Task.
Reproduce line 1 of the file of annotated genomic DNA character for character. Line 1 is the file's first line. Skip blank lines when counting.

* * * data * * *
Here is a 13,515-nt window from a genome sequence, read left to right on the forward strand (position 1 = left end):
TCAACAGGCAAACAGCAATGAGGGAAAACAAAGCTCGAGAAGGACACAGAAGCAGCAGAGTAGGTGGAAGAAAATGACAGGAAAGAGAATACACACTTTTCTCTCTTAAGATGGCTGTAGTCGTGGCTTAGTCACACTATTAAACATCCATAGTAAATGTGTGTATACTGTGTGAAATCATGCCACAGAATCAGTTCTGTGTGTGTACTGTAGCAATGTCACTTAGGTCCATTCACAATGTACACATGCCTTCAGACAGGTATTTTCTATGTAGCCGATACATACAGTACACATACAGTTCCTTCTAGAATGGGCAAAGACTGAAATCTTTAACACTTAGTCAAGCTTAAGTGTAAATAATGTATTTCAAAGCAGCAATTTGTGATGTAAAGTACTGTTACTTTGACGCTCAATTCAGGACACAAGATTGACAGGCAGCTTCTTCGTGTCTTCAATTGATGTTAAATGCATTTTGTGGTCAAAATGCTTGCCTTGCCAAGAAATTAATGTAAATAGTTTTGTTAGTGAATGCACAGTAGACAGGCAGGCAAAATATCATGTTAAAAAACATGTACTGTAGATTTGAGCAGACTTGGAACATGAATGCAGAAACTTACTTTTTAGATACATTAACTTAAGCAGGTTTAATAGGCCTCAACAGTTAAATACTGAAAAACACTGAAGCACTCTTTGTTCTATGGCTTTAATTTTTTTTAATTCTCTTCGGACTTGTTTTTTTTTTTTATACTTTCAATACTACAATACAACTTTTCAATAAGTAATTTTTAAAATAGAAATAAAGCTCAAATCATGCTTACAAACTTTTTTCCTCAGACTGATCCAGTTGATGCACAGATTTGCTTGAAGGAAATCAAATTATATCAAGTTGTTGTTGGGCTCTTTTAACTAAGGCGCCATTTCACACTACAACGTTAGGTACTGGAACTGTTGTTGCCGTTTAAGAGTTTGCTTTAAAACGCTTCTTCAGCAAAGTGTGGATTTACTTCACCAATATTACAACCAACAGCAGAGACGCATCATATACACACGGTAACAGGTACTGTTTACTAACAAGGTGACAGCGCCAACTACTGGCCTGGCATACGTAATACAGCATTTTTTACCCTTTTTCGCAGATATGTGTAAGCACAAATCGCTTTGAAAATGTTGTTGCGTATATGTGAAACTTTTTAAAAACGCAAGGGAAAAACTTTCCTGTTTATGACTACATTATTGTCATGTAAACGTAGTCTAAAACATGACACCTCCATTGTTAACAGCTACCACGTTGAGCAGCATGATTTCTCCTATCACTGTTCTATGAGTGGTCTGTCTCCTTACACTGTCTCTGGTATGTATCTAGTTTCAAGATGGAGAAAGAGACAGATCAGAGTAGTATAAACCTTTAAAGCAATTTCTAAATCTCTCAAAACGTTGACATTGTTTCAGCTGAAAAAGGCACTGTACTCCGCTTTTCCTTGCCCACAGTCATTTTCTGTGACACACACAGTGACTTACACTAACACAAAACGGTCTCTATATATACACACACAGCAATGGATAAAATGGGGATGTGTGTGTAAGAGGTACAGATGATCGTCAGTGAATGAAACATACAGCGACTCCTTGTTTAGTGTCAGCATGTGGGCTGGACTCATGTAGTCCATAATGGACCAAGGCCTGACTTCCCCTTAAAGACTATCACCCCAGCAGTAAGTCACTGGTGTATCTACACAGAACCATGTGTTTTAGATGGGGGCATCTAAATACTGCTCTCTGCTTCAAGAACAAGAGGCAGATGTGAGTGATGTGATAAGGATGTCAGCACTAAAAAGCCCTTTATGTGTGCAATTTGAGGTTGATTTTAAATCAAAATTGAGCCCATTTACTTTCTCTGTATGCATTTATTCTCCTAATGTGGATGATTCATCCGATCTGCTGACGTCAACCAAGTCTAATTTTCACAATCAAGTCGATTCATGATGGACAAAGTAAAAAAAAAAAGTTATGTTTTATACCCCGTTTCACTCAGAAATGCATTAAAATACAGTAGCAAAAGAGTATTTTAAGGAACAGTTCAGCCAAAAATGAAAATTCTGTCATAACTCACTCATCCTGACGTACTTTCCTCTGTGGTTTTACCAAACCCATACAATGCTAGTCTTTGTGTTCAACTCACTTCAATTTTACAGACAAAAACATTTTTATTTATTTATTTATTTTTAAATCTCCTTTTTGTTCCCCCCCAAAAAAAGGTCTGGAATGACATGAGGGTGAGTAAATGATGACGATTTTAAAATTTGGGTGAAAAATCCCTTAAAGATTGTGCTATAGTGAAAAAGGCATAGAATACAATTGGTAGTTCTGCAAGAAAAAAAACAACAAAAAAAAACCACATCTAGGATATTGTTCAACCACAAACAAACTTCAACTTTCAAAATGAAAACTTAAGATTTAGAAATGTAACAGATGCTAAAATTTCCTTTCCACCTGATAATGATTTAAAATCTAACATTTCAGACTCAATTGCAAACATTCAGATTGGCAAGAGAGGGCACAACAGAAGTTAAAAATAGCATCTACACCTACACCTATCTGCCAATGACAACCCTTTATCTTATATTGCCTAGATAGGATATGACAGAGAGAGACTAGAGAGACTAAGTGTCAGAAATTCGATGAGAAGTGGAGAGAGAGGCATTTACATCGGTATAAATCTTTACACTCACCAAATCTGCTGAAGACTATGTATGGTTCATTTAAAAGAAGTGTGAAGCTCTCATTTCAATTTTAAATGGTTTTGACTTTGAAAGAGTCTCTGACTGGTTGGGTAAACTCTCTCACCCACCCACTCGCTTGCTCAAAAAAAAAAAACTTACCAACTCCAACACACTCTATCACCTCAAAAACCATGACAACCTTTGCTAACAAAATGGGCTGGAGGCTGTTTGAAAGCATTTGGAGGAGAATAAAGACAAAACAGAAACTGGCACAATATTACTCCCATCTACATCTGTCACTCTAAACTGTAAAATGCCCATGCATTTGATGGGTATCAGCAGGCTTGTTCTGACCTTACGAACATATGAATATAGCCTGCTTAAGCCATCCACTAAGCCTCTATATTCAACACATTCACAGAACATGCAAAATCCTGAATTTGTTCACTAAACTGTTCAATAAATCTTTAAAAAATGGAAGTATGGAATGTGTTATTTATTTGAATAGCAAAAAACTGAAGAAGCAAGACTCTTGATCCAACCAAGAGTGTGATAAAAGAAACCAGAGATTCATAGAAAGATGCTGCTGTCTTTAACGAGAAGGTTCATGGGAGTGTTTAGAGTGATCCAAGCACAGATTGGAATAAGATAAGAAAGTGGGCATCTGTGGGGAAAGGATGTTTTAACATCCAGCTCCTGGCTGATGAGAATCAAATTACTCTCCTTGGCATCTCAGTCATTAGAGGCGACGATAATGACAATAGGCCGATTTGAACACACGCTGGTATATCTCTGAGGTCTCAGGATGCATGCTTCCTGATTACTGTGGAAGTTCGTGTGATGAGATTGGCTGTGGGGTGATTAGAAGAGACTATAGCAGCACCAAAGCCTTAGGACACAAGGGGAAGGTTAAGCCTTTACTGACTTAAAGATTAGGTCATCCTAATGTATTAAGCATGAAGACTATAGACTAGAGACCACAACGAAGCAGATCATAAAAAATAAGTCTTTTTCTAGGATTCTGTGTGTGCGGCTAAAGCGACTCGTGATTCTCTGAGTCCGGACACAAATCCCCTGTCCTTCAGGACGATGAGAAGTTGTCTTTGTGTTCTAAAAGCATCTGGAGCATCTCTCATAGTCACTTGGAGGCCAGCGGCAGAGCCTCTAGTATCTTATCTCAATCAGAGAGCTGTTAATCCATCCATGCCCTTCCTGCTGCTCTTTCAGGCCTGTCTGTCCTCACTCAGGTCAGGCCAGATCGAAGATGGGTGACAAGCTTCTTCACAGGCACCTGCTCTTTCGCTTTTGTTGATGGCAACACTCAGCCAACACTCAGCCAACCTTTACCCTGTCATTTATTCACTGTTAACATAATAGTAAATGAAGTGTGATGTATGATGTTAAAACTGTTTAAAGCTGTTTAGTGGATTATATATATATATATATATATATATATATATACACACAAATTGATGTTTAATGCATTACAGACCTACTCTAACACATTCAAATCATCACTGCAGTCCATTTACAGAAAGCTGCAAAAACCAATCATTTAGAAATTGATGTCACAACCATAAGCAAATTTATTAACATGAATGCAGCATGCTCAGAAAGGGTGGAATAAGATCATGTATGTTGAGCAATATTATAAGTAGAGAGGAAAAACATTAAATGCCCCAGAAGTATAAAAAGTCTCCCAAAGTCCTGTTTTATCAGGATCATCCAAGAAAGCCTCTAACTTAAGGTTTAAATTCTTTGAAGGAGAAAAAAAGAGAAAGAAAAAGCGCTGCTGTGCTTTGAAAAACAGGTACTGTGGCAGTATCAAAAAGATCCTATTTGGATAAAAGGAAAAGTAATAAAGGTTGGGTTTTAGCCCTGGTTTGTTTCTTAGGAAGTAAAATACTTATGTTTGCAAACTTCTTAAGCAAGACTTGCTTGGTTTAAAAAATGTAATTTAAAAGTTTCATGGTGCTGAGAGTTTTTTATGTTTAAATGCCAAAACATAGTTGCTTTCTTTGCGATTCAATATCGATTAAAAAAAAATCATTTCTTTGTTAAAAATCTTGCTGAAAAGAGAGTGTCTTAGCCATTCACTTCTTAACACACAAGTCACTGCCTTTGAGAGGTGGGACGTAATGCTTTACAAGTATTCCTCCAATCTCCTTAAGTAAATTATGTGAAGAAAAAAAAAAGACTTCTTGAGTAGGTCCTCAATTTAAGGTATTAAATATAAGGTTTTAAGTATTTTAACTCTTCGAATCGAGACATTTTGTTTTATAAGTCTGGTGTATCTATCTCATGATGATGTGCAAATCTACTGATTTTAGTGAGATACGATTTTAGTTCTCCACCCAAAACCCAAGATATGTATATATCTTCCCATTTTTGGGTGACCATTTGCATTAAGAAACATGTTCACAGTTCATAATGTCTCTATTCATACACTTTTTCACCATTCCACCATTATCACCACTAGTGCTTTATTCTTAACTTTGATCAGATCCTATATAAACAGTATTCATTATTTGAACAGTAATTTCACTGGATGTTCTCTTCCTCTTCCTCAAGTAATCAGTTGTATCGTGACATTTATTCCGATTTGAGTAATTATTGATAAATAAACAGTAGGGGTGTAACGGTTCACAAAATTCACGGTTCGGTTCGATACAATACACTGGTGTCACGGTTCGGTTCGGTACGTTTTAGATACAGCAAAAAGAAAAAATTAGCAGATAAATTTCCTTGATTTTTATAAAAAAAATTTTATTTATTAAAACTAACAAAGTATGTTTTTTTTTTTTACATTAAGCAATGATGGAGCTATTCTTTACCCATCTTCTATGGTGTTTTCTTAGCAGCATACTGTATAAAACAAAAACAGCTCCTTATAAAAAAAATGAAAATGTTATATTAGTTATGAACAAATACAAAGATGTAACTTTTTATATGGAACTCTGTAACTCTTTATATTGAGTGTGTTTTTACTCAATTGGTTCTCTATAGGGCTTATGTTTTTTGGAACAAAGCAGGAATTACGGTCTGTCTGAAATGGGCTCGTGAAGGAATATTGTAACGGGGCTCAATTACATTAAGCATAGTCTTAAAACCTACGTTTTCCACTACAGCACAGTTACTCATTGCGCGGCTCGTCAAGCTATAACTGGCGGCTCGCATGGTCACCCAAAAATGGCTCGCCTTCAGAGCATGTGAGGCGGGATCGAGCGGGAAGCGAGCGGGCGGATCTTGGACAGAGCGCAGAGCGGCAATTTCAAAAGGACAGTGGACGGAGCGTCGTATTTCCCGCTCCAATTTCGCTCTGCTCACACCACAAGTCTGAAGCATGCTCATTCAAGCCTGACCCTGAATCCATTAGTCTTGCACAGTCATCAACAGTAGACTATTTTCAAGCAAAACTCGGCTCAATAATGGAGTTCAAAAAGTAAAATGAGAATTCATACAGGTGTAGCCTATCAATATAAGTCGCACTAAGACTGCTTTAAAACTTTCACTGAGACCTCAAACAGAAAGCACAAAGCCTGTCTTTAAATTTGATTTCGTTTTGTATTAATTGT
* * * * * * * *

Here is a 13,515-nt window from a genome sequence, read left to right on the forward strand (position 1 = left end):